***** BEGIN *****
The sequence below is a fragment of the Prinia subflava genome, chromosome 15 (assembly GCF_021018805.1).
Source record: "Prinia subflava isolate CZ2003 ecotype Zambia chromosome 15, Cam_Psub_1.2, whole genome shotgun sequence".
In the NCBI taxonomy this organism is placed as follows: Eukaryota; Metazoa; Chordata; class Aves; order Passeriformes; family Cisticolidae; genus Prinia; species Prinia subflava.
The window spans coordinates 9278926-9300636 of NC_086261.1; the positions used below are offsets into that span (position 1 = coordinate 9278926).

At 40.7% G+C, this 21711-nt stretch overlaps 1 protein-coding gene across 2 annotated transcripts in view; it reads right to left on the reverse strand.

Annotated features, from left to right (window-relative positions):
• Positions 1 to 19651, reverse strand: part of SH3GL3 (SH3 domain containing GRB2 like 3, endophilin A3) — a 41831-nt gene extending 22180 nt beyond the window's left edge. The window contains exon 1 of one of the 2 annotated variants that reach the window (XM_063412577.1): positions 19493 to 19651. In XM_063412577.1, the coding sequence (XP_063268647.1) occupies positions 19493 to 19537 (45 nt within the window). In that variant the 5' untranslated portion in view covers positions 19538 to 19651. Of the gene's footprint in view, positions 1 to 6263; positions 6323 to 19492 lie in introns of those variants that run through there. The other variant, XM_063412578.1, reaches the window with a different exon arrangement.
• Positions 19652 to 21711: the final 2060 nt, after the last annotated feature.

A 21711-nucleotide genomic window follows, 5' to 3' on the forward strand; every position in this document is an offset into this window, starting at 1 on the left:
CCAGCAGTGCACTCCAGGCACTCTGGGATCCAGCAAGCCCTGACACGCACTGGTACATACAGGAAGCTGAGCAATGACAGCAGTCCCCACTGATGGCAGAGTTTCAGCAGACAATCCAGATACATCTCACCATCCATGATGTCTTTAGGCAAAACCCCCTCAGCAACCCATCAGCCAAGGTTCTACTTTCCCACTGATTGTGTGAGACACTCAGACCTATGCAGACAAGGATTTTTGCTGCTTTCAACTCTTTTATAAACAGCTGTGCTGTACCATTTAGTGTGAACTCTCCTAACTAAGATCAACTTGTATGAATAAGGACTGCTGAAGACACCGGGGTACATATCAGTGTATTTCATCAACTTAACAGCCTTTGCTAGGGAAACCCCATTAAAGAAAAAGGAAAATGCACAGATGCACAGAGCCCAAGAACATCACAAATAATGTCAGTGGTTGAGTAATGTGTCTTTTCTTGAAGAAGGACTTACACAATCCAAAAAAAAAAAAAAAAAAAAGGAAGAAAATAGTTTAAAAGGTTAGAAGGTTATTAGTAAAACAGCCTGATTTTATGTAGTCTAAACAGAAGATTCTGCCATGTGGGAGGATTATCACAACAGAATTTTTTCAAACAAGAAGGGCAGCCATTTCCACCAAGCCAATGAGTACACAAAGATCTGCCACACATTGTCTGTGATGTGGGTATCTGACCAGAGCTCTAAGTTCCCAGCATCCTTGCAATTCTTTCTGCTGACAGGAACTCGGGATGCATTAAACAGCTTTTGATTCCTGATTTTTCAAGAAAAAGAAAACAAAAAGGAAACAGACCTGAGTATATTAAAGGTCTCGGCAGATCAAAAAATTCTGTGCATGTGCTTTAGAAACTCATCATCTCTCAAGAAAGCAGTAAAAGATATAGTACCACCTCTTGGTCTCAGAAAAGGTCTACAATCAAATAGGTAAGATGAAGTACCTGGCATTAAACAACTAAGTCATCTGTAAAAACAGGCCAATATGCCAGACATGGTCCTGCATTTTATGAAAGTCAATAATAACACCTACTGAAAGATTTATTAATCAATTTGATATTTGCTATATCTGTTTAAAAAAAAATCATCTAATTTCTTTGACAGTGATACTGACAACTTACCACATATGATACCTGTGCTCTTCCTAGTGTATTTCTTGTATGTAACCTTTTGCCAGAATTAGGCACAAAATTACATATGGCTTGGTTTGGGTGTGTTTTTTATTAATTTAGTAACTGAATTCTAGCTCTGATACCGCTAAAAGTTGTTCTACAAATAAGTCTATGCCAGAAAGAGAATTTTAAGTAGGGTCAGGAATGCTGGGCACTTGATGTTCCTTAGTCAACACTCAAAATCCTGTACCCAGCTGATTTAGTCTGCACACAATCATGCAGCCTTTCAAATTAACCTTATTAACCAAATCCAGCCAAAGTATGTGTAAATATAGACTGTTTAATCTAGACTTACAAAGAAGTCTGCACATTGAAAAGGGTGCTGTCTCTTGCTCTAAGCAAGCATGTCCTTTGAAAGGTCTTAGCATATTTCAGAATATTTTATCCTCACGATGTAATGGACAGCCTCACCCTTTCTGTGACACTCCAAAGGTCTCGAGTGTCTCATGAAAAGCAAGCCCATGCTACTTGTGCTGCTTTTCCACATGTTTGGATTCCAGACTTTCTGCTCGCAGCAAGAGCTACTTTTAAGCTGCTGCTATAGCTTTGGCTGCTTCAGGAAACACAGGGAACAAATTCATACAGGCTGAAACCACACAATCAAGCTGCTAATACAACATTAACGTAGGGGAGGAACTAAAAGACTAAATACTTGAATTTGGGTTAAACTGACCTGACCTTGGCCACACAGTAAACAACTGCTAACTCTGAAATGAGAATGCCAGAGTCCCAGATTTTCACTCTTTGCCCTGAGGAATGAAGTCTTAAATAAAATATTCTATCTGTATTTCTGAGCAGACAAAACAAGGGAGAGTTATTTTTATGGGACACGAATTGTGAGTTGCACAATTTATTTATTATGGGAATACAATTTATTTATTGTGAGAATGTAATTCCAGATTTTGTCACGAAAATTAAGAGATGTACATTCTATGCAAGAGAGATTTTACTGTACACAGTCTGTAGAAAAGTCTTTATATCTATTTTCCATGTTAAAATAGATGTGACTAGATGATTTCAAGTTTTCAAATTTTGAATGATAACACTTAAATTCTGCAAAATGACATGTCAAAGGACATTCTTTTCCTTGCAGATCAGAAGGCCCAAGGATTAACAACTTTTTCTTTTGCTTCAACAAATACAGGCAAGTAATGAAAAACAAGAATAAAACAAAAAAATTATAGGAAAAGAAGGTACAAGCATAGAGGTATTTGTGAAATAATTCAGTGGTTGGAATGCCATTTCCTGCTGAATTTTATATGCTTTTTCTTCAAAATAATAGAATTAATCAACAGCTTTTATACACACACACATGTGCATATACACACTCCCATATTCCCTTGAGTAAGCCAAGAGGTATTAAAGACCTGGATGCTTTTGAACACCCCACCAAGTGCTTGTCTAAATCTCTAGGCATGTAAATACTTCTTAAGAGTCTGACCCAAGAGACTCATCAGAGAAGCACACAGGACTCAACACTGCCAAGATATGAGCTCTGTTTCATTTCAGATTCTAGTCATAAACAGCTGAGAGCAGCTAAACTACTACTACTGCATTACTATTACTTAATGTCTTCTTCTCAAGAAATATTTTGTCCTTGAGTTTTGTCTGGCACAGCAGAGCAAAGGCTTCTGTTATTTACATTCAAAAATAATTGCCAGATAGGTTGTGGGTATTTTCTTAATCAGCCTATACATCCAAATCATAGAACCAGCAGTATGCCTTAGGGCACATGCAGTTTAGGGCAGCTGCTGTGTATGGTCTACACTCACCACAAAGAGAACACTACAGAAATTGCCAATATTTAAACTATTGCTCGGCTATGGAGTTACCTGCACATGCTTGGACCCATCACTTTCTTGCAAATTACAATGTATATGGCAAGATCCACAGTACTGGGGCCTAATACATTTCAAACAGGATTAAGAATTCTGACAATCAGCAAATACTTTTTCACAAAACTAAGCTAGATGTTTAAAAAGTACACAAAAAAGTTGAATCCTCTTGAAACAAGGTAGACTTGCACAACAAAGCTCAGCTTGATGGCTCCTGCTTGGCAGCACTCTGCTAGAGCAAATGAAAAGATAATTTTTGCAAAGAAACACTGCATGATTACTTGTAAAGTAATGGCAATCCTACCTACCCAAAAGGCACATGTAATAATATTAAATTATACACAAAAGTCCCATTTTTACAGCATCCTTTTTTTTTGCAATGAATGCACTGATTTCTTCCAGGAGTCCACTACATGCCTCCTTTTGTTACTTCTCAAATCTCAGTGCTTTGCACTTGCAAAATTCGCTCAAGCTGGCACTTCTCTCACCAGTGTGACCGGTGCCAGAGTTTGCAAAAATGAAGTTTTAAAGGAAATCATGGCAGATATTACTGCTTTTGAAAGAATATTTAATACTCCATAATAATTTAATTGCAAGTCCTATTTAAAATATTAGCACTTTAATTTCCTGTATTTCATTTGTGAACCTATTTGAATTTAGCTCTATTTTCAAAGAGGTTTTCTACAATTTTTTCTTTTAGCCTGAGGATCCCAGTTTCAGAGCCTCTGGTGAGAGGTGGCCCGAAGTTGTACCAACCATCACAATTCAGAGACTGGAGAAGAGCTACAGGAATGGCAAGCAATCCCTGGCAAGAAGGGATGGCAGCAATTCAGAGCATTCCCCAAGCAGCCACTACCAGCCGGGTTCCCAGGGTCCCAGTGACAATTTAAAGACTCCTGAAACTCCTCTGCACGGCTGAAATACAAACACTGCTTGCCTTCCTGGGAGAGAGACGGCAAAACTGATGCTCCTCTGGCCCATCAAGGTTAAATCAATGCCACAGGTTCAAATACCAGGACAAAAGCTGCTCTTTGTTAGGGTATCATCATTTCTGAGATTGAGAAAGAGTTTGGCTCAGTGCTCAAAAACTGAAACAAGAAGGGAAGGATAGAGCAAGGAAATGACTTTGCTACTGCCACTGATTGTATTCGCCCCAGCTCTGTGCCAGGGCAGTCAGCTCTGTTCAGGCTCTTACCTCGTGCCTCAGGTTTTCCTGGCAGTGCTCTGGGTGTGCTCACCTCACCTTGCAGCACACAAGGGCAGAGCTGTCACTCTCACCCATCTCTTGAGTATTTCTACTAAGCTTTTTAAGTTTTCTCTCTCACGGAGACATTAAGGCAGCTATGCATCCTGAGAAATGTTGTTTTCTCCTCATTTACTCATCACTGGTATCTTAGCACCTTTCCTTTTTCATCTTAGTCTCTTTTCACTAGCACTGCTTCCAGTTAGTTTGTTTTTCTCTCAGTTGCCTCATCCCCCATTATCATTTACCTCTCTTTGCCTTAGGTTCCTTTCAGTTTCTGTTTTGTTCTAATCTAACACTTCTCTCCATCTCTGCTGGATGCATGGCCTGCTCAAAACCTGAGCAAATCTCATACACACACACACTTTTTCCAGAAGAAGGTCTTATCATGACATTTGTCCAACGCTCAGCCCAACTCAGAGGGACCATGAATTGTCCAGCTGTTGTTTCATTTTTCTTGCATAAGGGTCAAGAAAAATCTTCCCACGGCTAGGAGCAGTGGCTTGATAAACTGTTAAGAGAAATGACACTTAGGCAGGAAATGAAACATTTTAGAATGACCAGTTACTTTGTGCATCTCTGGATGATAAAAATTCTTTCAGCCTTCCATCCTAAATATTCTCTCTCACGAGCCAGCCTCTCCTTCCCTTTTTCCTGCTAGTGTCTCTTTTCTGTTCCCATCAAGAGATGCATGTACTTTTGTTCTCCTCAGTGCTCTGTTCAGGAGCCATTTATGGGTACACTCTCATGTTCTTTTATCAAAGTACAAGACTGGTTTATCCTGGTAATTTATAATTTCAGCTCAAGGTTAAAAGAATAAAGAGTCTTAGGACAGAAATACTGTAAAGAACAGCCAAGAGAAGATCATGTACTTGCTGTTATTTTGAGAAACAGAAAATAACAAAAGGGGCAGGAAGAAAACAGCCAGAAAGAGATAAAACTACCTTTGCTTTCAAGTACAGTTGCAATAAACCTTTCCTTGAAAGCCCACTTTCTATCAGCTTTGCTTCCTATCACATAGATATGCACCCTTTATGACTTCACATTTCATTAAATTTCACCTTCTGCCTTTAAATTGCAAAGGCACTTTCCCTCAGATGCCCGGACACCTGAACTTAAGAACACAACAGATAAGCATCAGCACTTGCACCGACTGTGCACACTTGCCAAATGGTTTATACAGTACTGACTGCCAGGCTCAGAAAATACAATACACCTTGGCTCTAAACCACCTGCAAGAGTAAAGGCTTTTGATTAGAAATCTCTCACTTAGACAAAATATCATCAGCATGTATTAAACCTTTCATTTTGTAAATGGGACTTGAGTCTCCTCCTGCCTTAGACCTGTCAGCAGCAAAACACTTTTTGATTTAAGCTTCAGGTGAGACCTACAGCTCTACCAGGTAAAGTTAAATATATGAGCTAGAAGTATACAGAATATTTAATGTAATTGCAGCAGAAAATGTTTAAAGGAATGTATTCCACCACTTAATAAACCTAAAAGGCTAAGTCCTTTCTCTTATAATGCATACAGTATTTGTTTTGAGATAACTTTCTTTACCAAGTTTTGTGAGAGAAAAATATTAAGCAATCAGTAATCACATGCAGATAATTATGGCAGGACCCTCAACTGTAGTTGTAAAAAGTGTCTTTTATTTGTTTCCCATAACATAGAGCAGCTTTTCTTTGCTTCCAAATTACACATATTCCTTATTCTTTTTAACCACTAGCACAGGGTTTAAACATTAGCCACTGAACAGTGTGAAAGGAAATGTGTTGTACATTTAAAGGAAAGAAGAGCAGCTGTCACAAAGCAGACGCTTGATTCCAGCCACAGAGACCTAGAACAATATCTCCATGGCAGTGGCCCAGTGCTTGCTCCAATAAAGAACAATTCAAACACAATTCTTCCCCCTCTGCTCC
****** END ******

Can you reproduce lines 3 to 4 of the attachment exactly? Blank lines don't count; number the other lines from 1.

In the NCBI taxonomy this organism is placed as follows: Eukaryota; Metazoa; Chordata; class Aves; order Passeriformes; family Cisticolidae; genus Prinia; species Prinia subflava.
The window spans coordinates 9278926-9300636 of NC_086261.1; the positions used below are offsets into that span (position 1 = coordinate 9278926).